July 24, 2019
First, I have to tell you that my doctor’s appointment went as expected. The most important detail is No Cancer!!! Although they did remove polyps (3) and they were precancerous. She made the comment that “You like to grow polyps.”, which means that the polyps they remove 1) grow fast 2) will develop into cancer if I don’t have them taken care of. I have the colonoscopy done every three years! And after three years, I have more polyps.
I am young to be having colonoscopies done (42) and this is my third one…the first in 2012, I think. I’m not sure at this point…all I know is every time they find polyps, they are precancerous, and there is a family history. The doctor also said she didn’t care what was going on in my life, I need to have it done. So, in three years I will be going back.
Ok, that’s over with…now on to my post!
About a month ago, my boyfriend and I watched with great interest as the Cardinal built her nest. The male was always close by. It took almost all day long…
It’s in the white dogwood tree near the deck. Very easy to spot…but not in the best place. Well, it is in a tree, but the branch that she chose wasn’t the most sturdy. I’m guessing they are young Cardinals.
The next day, we had a wind storm and, at this time, the Cardinal was still sitting on the nest. But she didn’t stay for long. I believe that by the end of the day, they had abandoned the nest. There were times throughout the day that the branch was straight up and down… the cardinal stuck it out for as long as she could.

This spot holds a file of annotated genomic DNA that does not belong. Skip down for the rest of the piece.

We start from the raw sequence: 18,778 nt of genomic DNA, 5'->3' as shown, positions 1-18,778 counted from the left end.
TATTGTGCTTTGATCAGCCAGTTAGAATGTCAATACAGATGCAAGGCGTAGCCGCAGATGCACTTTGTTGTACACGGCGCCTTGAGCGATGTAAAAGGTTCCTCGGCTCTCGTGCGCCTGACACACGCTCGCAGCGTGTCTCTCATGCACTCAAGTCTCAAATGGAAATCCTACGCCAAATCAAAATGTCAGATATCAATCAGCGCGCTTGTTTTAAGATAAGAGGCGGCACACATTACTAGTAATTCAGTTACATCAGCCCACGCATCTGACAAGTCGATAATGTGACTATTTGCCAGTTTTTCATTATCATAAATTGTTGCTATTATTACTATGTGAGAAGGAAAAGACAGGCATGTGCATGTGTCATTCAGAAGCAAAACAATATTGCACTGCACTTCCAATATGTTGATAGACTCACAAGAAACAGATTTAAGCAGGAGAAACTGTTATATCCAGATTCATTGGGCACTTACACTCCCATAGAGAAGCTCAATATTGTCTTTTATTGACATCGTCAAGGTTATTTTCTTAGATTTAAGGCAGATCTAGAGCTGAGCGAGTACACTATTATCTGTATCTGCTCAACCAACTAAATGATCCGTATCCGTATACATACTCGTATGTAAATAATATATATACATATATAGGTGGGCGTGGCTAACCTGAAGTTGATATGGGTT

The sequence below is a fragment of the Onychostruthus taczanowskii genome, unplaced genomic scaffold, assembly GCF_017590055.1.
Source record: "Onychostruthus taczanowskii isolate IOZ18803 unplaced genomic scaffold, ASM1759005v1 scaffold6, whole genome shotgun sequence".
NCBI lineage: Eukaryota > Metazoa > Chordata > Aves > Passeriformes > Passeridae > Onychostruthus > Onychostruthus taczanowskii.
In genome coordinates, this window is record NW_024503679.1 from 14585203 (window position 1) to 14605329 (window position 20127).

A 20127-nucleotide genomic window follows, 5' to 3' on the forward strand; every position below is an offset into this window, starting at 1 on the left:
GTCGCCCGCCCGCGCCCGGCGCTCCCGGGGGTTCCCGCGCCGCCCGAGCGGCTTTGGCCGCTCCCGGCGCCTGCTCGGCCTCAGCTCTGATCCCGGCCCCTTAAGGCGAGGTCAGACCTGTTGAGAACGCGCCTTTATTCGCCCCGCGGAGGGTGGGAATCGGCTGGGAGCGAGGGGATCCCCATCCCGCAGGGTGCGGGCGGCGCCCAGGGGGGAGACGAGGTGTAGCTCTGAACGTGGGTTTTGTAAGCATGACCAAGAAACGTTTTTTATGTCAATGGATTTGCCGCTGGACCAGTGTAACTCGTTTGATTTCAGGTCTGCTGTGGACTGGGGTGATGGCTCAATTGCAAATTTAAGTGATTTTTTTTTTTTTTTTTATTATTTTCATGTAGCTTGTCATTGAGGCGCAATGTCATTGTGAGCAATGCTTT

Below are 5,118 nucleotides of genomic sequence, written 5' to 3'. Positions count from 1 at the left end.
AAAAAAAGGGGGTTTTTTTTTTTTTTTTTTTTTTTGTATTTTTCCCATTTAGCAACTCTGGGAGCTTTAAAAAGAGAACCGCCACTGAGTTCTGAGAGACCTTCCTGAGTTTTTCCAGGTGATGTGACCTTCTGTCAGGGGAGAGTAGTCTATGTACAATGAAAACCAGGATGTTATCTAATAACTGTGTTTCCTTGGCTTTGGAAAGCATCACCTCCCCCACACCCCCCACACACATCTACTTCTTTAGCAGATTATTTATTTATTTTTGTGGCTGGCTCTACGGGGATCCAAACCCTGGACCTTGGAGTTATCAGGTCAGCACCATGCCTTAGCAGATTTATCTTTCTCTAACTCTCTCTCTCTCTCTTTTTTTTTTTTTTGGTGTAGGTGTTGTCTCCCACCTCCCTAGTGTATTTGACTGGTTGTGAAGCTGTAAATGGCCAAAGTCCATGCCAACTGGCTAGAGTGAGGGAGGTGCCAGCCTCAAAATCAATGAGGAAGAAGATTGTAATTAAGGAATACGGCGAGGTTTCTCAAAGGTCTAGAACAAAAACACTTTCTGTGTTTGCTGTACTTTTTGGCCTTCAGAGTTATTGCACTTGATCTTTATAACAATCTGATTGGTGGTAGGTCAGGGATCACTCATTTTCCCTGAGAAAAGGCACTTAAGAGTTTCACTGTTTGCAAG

Now, the nest is sitting there empty.
Did you know…
- Cardinals are typically the first bird to visit feeders in the morning and the last to visit in the evenings
- The Northern Cardinal’s name dates back to the time of the United States founding colonists, stemming from the similarity of the males’ vibrant red plumage to the red biretta and vestments of distinguishable Catholic cardinals.
- Northern Cardinals are classified as granivorous animals because they live on a diet consisting of mostly seeds. Their short, stout, cone-shaped beaks are specially designed to crack open the hulls on seeds and shells on nuts.
- During courtship, affection is expressed by the males feeding their females seeds in a method known as “beak to beak.” If you choose to let your imagination run wild, you could certainly say that the birds look like they are kissing!
- Occasionally, a lack of the typical red pigment in the plumage occurs and is replaced by vibrant yellow or orangish pigments, which results in a yellow cardinal. The appearance of vibrant yellow Northern Cardinals is typically caused by a genetic plumage variation called xanthochroism.
It’s kind of sad to know that the nest has been abandoned. But that’s way of nature…I’m sure they built a nest (quickly) somewhere else.
Hope everyone has a great Wednesday! It’s hump day!! YAY!!
“Every day might not be good, but there is something good in every day.” – unknown